Are you Bernd Bueter?

Claim your profile

Publications (2)2.34 Total impact

  • Karin Berger Büter · Bernd Büter
    [Show abstract] [Hide abstract]
    ABSTRACT: Hypericin and hyperforin contents of isolated flowers and capsules, collected from 4 different Hypericum perforatum accessions at four developmental stages, i.e., (A) the stage of closed buds with yellow petals already visible, (B) the stage of fully opened flowers, (C) the stage of green capsules and (D) the stage of brown capsules, were determined via HPLC. Principally, hypericin contents increased with advancing of the stages, whereas hyperforin decreased. However, genotype specific deviations were observed, e.g., one genotype showing a low and relatively stable hyperforin content throughout all stages of development or another genotype revealing similar hypericin contents in stage (A) and (B).
    Journal of Herbs Spices & Medicinal Plants 09/2002; 9(2-3):95-100. DOI:10.1300/J044v09n02_14
  • [Show abstract] [Hide abstract]
    ABSTRACT: Methanolic leaf and root extracts of the Hawaiian kava (Piper methysticum Forst.) cultivars, Mahakea, Nene, Purple Moi and PNG, were tested on binding affinities to CNS receptors including GABAA (GABA and benzodiazepine binding site), dopamine D2, opioid (μ and δ), serotonin (5-HT6 and 5-HT7) and histamine (H1 and H2). HPLC analysis was carried out in order to determine the amount of the main kavalactones kavain, 7,8-dihydrokavain, methysticin, 7,8-dihydromethysticin, yangonin and 5,6-demethoxyyangonin. The most potent binding inhibition was observed for leaf extracts to GABAA receptors (GABA binding site) with IC50 values of approximately 3 μg/ml, whereas root extracts were less active with IC50 values ranging from 5 μg/ml (Nene) to 87 μg/ml (Mahakea). Since the leaf extracts generally contained lower amounts of the kavalactones than the root extracts, there might exist additional substances responsible for these activities. Leaf extracts also inhibited binding to dopamine D2, opioid (μ and δ) and histamine (H1 and H2) receptors more potently than the corresponding root extracts with IC50 values ranging from 1 to 100 μg/ml vs. ≥ 100 μg/l, respectively. Significant differences in the potential of binding inhibition were also observed between cultivars. Binding to serotonin (5-HT6 and 5-HT7) and benzodiazepine receptors was only weakly inhibited by both root and leaf extracts of all four cultivars. In conclusion, our investigation indicates that the GABAA, dopamine D2, opioid (μ and δ) and histamine (H1 and H2) receptors might be involved in the pharmacological action of kava extracts. Since the cultivars contained similar amounts of kavalactones, while their pharmacological activities differed markedly, other constituents may play a role in the observed activities. Additionally, leaves generally exhibited more potent binding inhibition than roots, therefore leaf of P. methysticum might be an interesting subject for further pharmacological studies.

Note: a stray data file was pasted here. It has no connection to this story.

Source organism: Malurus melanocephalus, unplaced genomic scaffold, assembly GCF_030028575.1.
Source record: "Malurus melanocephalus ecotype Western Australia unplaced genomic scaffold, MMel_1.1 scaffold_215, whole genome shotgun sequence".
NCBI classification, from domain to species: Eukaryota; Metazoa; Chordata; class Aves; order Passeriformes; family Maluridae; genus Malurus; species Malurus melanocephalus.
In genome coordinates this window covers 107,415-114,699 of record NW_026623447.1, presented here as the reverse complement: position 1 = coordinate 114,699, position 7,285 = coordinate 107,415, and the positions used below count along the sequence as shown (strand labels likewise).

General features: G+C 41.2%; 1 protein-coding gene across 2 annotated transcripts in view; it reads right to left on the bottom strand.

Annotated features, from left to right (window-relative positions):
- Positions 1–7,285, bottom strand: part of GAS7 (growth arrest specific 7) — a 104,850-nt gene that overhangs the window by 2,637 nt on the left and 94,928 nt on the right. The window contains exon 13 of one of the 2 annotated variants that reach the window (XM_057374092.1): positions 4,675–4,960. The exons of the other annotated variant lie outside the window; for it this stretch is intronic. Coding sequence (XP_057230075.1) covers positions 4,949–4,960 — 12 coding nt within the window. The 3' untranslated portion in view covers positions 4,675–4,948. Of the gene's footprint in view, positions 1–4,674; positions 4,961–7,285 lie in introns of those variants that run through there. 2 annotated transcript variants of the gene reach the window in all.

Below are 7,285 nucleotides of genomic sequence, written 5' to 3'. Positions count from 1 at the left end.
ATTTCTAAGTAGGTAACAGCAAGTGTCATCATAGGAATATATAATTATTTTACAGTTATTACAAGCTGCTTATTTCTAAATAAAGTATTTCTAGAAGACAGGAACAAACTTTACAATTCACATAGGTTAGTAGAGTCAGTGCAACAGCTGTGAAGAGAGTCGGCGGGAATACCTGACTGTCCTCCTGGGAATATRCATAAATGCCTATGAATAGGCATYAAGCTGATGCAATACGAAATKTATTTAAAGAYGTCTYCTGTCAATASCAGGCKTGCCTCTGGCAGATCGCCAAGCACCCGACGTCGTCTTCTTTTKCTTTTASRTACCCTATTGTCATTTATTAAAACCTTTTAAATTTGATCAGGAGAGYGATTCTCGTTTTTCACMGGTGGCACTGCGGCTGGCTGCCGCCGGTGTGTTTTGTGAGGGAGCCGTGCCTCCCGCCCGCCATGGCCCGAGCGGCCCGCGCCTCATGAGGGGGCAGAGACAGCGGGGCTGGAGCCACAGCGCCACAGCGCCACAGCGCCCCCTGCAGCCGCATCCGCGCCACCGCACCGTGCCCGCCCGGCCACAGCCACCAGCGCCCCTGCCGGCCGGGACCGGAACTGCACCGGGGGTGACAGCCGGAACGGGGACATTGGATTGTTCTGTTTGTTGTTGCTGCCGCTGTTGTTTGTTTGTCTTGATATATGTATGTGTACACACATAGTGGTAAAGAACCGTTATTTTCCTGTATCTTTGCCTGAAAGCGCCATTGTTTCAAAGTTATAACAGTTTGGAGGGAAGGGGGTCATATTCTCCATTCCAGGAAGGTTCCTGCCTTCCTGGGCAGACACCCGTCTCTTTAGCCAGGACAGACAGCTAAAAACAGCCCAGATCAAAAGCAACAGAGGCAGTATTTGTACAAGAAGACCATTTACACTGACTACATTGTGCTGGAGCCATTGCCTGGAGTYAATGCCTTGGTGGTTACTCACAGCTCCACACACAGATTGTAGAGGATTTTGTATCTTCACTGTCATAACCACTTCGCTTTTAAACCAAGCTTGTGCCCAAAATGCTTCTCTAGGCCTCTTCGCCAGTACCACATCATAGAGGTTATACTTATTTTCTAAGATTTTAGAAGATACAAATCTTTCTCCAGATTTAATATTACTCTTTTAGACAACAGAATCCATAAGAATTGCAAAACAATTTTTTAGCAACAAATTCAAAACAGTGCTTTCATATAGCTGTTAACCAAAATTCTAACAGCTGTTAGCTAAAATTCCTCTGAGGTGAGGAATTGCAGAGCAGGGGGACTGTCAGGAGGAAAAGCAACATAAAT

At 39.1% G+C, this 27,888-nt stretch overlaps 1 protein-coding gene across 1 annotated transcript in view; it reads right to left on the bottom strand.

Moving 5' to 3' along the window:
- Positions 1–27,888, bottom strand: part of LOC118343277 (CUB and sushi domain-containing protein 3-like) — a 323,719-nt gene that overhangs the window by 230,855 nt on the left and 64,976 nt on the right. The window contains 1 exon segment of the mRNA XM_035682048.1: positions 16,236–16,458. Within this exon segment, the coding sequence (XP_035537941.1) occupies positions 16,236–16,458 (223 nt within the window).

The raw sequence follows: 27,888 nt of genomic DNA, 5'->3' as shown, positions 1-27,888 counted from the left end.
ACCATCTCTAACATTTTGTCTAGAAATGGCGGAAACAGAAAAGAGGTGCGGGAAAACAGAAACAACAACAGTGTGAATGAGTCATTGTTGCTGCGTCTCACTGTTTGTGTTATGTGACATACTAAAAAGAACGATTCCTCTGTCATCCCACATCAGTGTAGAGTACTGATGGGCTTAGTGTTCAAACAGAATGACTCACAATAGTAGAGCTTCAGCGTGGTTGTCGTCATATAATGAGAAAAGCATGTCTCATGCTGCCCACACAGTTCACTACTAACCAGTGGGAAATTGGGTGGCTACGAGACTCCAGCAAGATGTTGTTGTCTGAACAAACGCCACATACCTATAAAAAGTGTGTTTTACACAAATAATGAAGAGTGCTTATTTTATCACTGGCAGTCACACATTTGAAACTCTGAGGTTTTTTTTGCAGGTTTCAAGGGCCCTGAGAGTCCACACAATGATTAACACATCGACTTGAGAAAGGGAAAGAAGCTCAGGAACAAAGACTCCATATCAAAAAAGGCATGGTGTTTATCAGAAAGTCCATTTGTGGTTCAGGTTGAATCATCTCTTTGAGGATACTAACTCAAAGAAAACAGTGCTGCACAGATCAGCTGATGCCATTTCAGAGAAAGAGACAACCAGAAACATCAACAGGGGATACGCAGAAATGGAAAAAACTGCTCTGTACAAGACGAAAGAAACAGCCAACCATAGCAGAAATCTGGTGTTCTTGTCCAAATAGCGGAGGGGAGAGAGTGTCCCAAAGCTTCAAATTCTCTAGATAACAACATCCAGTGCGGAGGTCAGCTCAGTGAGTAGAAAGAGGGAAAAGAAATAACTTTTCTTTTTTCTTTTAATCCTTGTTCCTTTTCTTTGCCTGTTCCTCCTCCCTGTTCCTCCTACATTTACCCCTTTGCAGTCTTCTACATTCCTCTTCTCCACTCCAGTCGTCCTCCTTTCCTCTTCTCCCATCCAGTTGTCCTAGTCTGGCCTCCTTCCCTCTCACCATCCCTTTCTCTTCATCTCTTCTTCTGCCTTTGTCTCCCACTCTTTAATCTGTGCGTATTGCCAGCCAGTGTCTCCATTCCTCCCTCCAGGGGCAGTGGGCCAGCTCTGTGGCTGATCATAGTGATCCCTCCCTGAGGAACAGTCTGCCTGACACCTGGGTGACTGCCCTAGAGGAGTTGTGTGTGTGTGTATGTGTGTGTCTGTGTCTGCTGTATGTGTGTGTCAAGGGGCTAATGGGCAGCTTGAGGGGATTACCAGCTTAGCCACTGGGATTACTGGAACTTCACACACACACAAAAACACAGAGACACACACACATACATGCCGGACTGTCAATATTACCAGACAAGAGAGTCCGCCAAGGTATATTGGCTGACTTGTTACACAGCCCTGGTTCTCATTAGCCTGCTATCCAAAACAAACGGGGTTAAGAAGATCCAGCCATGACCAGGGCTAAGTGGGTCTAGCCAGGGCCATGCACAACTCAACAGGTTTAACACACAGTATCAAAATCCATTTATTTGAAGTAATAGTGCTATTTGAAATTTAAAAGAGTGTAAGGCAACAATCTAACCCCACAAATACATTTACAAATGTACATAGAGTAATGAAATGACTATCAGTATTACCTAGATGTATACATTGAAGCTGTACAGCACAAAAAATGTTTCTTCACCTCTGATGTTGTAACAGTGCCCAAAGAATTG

Planta Medica 07/2001; 67(4):306-11. DOI:10.1055/s-2001-14334 · 2.34 Impact Factor